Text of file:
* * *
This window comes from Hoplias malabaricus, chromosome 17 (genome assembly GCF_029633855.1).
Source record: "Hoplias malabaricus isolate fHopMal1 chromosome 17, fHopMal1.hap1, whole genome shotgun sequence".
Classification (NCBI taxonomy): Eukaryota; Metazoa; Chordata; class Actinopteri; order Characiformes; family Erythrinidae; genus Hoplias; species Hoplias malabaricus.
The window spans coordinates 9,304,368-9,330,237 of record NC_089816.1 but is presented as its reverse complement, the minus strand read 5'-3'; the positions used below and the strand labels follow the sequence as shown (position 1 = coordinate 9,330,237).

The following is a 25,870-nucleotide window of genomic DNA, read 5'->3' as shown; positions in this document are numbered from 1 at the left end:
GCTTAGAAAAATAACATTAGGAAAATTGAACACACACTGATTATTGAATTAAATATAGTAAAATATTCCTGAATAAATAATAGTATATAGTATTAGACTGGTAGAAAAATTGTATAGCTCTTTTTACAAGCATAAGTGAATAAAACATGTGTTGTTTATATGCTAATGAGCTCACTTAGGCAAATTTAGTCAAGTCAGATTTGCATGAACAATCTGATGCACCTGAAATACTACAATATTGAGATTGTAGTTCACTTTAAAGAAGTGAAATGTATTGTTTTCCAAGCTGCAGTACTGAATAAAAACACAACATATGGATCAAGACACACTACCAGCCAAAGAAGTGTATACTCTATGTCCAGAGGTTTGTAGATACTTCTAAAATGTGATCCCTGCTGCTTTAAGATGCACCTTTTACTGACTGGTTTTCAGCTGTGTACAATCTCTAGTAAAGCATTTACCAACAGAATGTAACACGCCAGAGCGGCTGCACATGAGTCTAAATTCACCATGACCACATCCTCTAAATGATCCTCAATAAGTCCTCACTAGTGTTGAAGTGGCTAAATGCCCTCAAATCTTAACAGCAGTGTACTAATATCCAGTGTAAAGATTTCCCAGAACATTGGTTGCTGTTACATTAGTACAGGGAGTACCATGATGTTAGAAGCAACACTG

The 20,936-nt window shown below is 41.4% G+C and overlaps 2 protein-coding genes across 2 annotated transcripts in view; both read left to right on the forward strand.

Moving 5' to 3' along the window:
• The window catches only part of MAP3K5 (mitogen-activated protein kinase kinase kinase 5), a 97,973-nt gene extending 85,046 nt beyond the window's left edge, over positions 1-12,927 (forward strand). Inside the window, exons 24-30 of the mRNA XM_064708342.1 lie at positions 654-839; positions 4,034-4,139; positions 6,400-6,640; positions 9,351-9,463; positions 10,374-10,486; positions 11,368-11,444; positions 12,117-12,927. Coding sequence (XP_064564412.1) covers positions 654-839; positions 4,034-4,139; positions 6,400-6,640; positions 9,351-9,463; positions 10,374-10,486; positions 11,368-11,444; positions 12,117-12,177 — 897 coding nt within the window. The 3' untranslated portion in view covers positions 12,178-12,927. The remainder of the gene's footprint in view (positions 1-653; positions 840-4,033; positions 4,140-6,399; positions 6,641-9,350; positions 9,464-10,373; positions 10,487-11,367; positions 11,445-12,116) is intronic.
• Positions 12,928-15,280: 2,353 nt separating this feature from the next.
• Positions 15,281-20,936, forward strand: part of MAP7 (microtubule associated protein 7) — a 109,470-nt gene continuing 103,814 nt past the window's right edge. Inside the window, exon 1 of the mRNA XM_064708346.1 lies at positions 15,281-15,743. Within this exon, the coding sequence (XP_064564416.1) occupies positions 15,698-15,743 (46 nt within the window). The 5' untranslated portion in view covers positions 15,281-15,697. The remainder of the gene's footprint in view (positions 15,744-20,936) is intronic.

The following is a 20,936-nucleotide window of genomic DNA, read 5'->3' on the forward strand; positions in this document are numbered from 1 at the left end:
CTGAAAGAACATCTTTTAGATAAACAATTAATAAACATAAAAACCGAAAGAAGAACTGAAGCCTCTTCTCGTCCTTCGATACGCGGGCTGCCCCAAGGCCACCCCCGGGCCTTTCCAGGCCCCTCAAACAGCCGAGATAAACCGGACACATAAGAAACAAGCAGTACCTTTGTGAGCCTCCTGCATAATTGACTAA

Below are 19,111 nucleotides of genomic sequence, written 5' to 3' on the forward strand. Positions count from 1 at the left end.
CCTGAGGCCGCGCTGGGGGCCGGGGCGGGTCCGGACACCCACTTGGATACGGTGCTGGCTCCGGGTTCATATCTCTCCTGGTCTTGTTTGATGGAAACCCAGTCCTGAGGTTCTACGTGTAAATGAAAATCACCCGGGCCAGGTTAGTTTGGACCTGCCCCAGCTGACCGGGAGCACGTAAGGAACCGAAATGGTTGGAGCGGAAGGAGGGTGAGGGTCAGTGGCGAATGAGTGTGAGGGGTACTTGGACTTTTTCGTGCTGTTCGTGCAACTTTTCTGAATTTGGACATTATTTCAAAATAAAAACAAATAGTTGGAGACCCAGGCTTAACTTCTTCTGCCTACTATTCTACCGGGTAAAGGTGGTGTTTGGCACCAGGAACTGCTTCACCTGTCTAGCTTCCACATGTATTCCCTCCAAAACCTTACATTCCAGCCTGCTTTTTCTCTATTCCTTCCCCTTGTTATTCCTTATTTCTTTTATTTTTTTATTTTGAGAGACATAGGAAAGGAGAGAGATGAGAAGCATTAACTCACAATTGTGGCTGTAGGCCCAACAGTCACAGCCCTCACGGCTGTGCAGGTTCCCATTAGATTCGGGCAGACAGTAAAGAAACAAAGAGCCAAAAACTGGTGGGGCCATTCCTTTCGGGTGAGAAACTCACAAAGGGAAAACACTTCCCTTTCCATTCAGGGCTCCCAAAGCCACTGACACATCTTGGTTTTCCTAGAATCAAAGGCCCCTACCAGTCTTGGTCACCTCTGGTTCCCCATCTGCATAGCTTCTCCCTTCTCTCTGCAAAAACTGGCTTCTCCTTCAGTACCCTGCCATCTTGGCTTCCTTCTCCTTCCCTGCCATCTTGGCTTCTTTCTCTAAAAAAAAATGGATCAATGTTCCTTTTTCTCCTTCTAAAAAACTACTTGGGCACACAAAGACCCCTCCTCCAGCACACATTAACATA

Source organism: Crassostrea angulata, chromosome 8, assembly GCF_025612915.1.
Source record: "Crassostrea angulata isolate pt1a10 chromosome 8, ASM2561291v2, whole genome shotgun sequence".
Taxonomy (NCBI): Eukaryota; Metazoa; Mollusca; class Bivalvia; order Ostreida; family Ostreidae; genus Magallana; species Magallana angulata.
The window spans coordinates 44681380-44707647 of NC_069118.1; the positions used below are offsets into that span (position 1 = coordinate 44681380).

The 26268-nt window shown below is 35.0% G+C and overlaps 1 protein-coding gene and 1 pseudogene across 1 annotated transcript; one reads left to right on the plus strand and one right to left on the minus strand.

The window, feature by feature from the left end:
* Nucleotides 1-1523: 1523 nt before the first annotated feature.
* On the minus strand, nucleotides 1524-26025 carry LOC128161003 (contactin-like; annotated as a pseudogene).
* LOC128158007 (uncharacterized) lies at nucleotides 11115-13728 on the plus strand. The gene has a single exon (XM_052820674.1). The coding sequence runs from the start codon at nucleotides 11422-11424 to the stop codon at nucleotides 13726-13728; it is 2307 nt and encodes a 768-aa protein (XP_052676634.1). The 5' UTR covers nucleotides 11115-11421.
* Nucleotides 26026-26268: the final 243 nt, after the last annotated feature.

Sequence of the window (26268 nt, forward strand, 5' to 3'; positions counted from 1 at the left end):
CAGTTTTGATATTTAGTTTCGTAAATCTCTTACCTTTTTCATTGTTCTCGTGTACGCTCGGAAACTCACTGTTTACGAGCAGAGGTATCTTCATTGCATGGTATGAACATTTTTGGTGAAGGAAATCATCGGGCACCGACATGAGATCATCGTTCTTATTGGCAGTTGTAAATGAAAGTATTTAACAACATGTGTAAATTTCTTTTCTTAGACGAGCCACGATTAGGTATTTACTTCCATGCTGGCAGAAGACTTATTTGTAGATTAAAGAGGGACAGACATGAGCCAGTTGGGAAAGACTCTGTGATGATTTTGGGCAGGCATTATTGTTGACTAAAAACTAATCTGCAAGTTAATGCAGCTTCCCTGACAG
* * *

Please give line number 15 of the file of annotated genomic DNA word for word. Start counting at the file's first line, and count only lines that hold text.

CCTGAGGCCGCGCTGGGGGCCGGGGCGGGTCCGGACACCCACTTGGATACGGTGCTGGCTCCGGGTTCATATCTCTCCTGGTCTTGTTTGATGGAAACCCAGTCCTGAGGTTCTACGTGTAAATGAAAATCACCCGGGCCAGGTTAGTTTGGACCTGCCCCAGCTGACCGGGAGCACGTAAGGAACCGAAATGGTTGGAGCGGAAGGAGGGTGAGGGTCAGTGGCGAATGAGTGTGAGGGGTACTTGGACTTTTTCGTGCTGTTCGTGCAACTTTTCTGAATTTGGACATTATTTCAAAATAAAAACAAATAGTTGGAGACCCAGGCTTAACTTCTTCTGCCTACTATTCTACCGGGTAAAGGTGGTGTTTGGCACCAGGAACTGCTTCACCTGTCTAGCTTCCACATGTATTCCCTCCAAAACCTTACATTCCAGCCTGCTTTTTCTCTATTCCTTCCCCTTGTTATTCCTTATTTCTTTTATTTTTTTATTTTGAGAGACATAGGAAAGGAGAGAGATGAGAAGCATTAACTCACAATTGTGGCTGTAGGCCCAACAGTCACAGCCCTCACGGCTGTGCAGGTTCCCATTAGATTCGGGCAGACAGTAAAGAAACAAAGAGCCAAAAACTGGTGGGGCCATTCCTTTCGGGTGAGAAACTCACAAAGGGAAAACACTTCCCTTTCCATTCAGGGCTCCCAAAGCCACTGACACATCTTGGTTTTCCTAGAATCAAAGGCCCCTACCAGTCTTGGTCACCTCTGGTTCCCCATCTGCATAGCTTCTCCCTTCTCTCTGCAAAAACTGGCTTCTCCTTCAGTACCCTGCCATCTTGGCTTCCTTCTCCTTCCCTGCCATCTTGGCTTCTTTCTCTAAAAAAAAATGGATCAATGTTCCTTTTTCTCCTTCTAAAAAACTACTTGGGCACACAAAGACCCCTCCTCCAGCACACATTAACATA